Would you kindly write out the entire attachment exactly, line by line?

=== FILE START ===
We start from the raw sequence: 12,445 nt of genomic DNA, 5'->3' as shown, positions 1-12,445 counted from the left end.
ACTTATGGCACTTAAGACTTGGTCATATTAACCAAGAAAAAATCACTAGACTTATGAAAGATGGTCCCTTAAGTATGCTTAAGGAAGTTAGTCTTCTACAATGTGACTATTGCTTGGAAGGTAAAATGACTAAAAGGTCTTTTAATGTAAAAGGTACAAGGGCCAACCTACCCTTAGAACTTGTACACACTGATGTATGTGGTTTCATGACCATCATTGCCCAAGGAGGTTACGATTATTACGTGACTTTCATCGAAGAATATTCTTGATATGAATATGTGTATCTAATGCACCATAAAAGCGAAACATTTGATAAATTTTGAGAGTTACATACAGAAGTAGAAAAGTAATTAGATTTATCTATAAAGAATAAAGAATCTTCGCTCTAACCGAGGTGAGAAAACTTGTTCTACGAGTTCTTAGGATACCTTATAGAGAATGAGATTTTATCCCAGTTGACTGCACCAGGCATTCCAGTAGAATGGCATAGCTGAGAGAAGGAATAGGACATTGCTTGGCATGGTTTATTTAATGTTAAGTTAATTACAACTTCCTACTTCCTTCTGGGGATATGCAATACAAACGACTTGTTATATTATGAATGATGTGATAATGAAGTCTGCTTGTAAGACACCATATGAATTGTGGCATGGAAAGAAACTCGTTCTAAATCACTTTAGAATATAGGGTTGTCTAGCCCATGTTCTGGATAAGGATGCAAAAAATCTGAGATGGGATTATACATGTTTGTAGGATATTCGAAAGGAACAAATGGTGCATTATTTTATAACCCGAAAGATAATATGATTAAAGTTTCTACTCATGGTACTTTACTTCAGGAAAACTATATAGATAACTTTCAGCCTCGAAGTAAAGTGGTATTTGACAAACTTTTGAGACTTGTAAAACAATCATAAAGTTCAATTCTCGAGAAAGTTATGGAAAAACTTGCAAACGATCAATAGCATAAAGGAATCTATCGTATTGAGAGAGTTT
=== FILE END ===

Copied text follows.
We start from the raw sequence: 12,445 nt of genomic DNA, 5'->3' as shown, positions 1-12,445 counted from the left end.
ACTTATGGCACTTAAGACTTGGTCATATTAACCAAGAAAAAATCACTAGACTTATGAAAGATGGTCCCTTAAGTATGCTTAAGGAAGTTAGTCTTCTACAATGTGACTATTGCTTGGAAGGTAAAATGACTAAAAGGTCTTTTAATGTAAAAGGTACAAGGGCCAACCTACCCTTAGAACTTGTACACACTGATGTATGTGGTTTCATGACCATCATTGCCCAAGGAGGTTACGATTATTACGTGACTTTCATCGAAGAATATTCTTGATATGAATATGTGTATCTAATGCACCATAAAAGCGAAACATTTGATAAATTTTGAGAGTTACATACAGAAGTAGAAAAGTAATTAGATTTATCTATAAAGAATAAAGAATCTTCGCTCTAACCGAGGTGAGAAAACTTGTTCTACGAGTTCTTAGGATACCTTATAGAGAATGAGATTTTATCCCAGTTGACTGCACCAGGCATTCCAGTAGAATGGCATAGCTGAGAGAAGGAATAGGACATTGCTTGGCATGGTTTATTTAATGTTAAGTTAATTACAACTTCCTACTTCCTTCTGGGGATATGCAATACAAACGACTTGTTATATTATGAATGATGTGATAATGAAGTCTGCTTGTAAGACACCATATGAATTGTGGCATGGAAAGAAACTCGTTCTAAATCACTTTAGAATATAGGGTTGTCTAGCCCATGTTCTGGATAAGGATGCAAAAAATCTGAGATGGGATTATACATGTTTGTAGGATATTCGAAAGGAACAAATGGTGCATTATTTTATAACCCGAAAGATAATATGATTAAAGTTTCTACTCATGGTACTTTACTTCAGGAAAACTATATAGATAACTTTCAGCCTCGAAGTAAAGTGGTATTTGACAAACTTTTGAGACTTGTAAAACAATCATAAAGTTCAATTCTCGAGAAAGTTATGGAAAAACTTGCAAACGATCAATAGCATAAAGGAATCTATCGTATTGAGAGAGTTT